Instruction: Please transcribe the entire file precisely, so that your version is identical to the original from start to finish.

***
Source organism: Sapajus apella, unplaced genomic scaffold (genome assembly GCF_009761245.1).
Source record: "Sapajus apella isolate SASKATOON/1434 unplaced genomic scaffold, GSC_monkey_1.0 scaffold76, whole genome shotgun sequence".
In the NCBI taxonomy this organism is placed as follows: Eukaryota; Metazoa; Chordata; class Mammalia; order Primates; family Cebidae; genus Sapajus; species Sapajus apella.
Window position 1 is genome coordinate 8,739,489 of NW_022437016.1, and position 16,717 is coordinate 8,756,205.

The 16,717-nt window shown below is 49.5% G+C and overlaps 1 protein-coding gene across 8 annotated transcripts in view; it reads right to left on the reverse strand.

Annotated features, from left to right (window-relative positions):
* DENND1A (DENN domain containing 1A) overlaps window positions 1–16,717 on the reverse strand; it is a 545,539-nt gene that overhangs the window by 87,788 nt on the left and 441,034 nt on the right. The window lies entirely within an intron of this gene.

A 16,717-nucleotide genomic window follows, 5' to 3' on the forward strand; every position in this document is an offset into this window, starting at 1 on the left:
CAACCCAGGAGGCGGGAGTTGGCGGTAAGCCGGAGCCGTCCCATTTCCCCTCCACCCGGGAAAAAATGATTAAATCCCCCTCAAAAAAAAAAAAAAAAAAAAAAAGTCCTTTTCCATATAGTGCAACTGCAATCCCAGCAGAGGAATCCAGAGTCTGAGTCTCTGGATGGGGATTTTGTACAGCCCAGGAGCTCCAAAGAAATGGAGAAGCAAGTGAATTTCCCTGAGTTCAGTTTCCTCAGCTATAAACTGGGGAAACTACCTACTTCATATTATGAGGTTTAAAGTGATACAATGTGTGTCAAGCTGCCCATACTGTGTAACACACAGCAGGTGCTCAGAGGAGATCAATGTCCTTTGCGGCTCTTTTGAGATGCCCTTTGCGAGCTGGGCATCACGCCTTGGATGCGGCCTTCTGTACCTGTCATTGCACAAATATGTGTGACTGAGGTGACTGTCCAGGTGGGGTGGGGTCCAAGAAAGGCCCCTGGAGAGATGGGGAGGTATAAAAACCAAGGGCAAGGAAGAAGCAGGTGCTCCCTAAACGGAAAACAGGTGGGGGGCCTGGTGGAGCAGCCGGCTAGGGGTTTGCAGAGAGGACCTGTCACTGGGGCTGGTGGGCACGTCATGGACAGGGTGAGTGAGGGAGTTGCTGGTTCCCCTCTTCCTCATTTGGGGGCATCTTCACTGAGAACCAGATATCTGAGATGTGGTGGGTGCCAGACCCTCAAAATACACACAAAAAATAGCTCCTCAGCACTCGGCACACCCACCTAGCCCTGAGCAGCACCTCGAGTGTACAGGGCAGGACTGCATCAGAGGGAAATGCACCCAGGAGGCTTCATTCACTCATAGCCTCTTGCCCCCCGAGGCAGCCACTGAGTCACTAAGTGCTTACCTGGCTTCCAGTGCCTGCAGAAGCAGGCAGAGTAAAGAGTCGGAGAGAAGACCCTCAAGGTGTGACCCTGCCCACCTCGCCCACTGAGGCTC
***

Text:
Source organism: Sapajus apella, unplaced genomic scaffold (genome assembly GCF_009761245.1).
Source record: "Sapajus apella isolate SASKATOON/1434 unplaced genomic scaffold, GSC_monkey_1.0 scaffold76, whole genome shotgun sequence".
In the NCBI taxonomy this organism is placed as follows: Eukaryota; Metazoa; Chordata; class Mammalia; order Primates; family Cebidae; genus Sapajus; species Sapajus apella.
Window position 1 is genome coordinate 8,739,489 of NW_022437016.1, and position 16,717 is coordinate 8,756,205.

The 16,717-nt window shown below is 49.5% G+C and overlaps 1 protein-coding gene across 8 annotated transcripts in view; it reads right to left on the reverse strand.

Annotated features, from left to right (window-relative positions):
* DENND1A (DENN domain containing 1A) overlaps window positions 1–16,717 on the reverse strand; it is a 545,539-nt gene that overhangs the window by 87,788 nt on the left and 441,034 nt on the right. The window lies entirely within an intron of this gene.

A 16,717-nucleotide genomic window follows, 5' to 3' on the forward strand; every position in this document is an offset into this window, starting at 1 on the left:
CAACCCAGGAGGCGGGAGTTGGCGGTAAGCCGGAGCCGTCCCATTTCCCCTCCACCCGGGAAAAAATGATTAAATCCCCCTCAAAAAAAAAAAAAAAAAAAAAAAGTCCTTTTCCATATAGTGCAACTGCAATCCCAGCAGAGGAATCCAGAGTCTGAGTCTCTGGATGGGGATTTTGTACAGCCCAGGAGCTCCAAAGAAATGGAGAAGCAAGTGAATTTCCCTGAGTTCAGTTTCCTCAGCTATAAACTGGGGAAACTACCTACTTCATATTATGAGGTTTAAAGTGATACAATGTGTGTCAAGCTGCCCATACTGTGTAACACACAGCAGGTGCTCAGAGGAGATCAATGTCCTTTGCGGCTCTTTTGAGATGCCCTTTGCGAGCTGGGCATCACGCCTTGGATGCGGCCTTCTGTACCTGTCATTGCACAAATATGTGTGACTGAGGTGACTGTCCAGGTGGGGTGGGGTCCAAGAAAGGCCCCTGGAGAGATGGGGAGGTATAAAAACCAAGGGCAAGGAAGAAGCAGGTGCTCCCTAAACGGAAAACAGGTGGGGGGCCTGGTGGAGCAGCCGGCTAGGGGTTTGCAGAGAGGACCTGTCACTGGGGCTGGTGGGCACGTCATGGACAGGGTGAGTGAGGGAGTTGCTGGTTCCCCTCTTCCTCATTTGGGGGCATCTTCACTGAGAACCAGATATCTGAGATGTGGTGGGTGCCAGACCCTCAAAATACACACAAAAAATAGCTCCTCAGCACTCGGCACACCCACCTAGCCCTGAGCAGCACCTCGAGTGTACAGGGCAGGACTGCATCAGAGGGAAATGCACCCAGGAGGCTTCATTCACTCATAGCCTCTTGCCCCCCGAGGCAGCCACTGAGTCACTAAGTGCTTACCTGGCTTCCAGTGCCTGCAGAAGCAGGCAGAGTAAAGAGTCGGAGAGAAGACCCTCAAGGTGTGACCCTGCCCACCTCGCCCACTGAGGCTC